The city of Oxford is in the South East and the county town of Oxfordshire. The population of around 168,000 marks it as the 52nd largest city in the United Kingdom. It is around 60 miles from London and acknowledged as one of the country’s fastest growing cities and one of the most culturally diverse.
Known across the world as the home of Oxford University, steeped in history and the oldest English speaking university. The buildings in Oxford bear a wide range of architectural styles hence the the term the “city of dreaming spires” that was devised by Matthew Arnold. Oxford’s wide economic base includes motor manufacturing, publishing, publishing, IT and science. Many local businesses are closely associated with the university.
Settlers first arrived in Oxford in Saxon times. “Oxenforda”, as it was originally known meant Ford of the Oxen being reference to the development of a river crossing for cattle at the turn of the tenth century. Throughout that century Oxford established itself as a vital military post between the then kingdoms of Wessex and Mercia which was raided numerous times by Danes.
Oxford Castle was constructed after the Norman Conquest by way of confirmation of Norman superiority over the area, although it is understood that the castle has never been used for military purposes. The castle’s monastic community was set up by the governor Robert D’Oyly from where it became one of Britain’s earliest seats of learning. It was also the location where Geoffrey of Monmouth penned his History of the Kings of Britain which documented Arthurian legends.
The city’s standing was enhanced still further by a charter that was granted by King Henry II. In addition, Rewley Abbey was established for the Cistercian Order, whilst friars of various religious orders had houses of varying degrees of importance at Oxford. Parliaments were also held in the city during the 13th century. At around the same time documents entitled the Provisions of Oxford were devised by a group of barons under the leadership of Simon de Montfort. These are often viewed as England’s earliest written constitution.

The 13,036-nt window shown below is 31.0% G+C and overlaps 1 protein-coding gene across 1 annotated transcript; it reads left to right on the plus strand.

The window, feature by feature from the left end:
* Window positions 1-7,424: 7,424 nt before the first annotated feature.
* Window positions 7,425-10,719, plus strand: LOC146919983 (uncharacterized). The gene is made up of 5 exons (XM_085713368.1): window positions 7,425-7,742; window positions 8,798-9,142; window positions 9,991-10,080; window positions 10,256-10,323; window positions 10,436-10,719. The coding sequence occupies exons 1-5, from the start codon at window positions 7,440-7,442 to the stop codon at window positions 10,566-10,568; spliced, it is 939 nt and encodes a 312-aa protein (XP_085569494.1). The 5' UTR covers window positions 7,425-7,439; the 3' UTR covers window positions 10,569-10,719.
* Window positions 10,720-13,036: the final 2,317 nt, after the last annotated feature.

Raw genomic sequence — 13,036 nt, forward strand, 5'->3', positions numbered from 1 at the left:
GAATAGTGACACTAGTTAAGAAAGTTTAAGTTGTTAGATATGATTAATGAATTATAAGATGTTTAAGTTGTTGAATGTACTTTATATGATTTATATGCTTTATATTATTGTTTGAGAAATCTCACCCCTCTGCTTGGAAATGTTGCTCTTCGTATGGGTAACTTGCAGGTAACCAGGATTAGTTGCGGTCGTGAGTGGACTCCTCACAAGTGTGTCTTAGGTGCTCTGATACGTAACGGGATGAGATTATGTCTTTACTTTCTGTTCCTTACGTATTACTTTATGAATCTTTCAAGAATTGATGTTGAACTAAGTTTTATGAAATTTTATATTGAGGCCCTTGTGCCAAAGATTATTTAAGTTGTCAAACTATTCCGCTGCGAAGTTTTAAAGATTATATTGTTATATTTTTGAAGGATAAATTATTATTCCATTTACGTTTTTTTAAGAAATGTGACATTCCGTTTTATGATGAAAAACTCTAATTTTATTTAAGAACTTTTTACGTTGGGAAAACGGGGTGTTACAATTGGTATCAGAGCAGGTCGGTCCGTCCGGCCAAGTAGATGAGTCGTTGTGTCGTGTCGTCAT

The earliest reference to The University of Oxford is during the twelfth century.12th century records. University College, Balliol and Merton, the earliest of Oxford University colleges were founded as Europeans began to translate the work of Greek philosophers. These works were inspirational for scientific, artistic and ideological advancement. The Oxford colleges received healthy support from the Church who were keen to reconcile Greek philosophy and Christian theology.
In 1517 an epidemic of sweating sickness proved extremely damaging to both Oxford and Cambridge. Roughly half of the population of both cities was wiped out and this included many students and university dons.
In 1642 after King Charles I was expelled from London during the English Civil War Oxford housed his court, but Oxford yielded to Parliamentarian forces under the control of General Fairfax in 1646 during The Siege of Oxford. The city later housed the court of King Charles II 1665-66 when London was ravaged by The Great Plague. in 1665–66. Oxford also suffered serious fires in 1644 and 1671.
Important transport links helped to connect Oxford with the rest of the United Kingdom and raise its status still further. The Oxford Canal opened in 1790 connected the city with Coventry and this in turn was connected to the River Thames by The Duke’s Cut constructed by the Duke of Marlborough the previous year. In 1796, the Oxford Canal company built a further link to the Thames, at Isis Lock.
In 1844 Oxford became linked with London via Didcot and Reading courtesy of the Great Western Railway and additional rail networks followed at a pace.
Later in the 19th century, the controversial Oxford Movement within the Anglican Church highlighted Oxford as a centre of theological thought.
Cowley Barracks was completed in 1876 to give a permanent military presence within the city.
The city’s Town Hall was built by Henry T hare and opened in 1897 and opened by the future King Edward VII. This site has housed local government since 1292.
During the First World War, Oxford’s population was substantially changed. University students, fellows and staff enlisted for the war effort, their college accommodation places were taken by training soldiers. As well as this, a large number of war casualties were treated in new hospitals that were housed within the university buildings.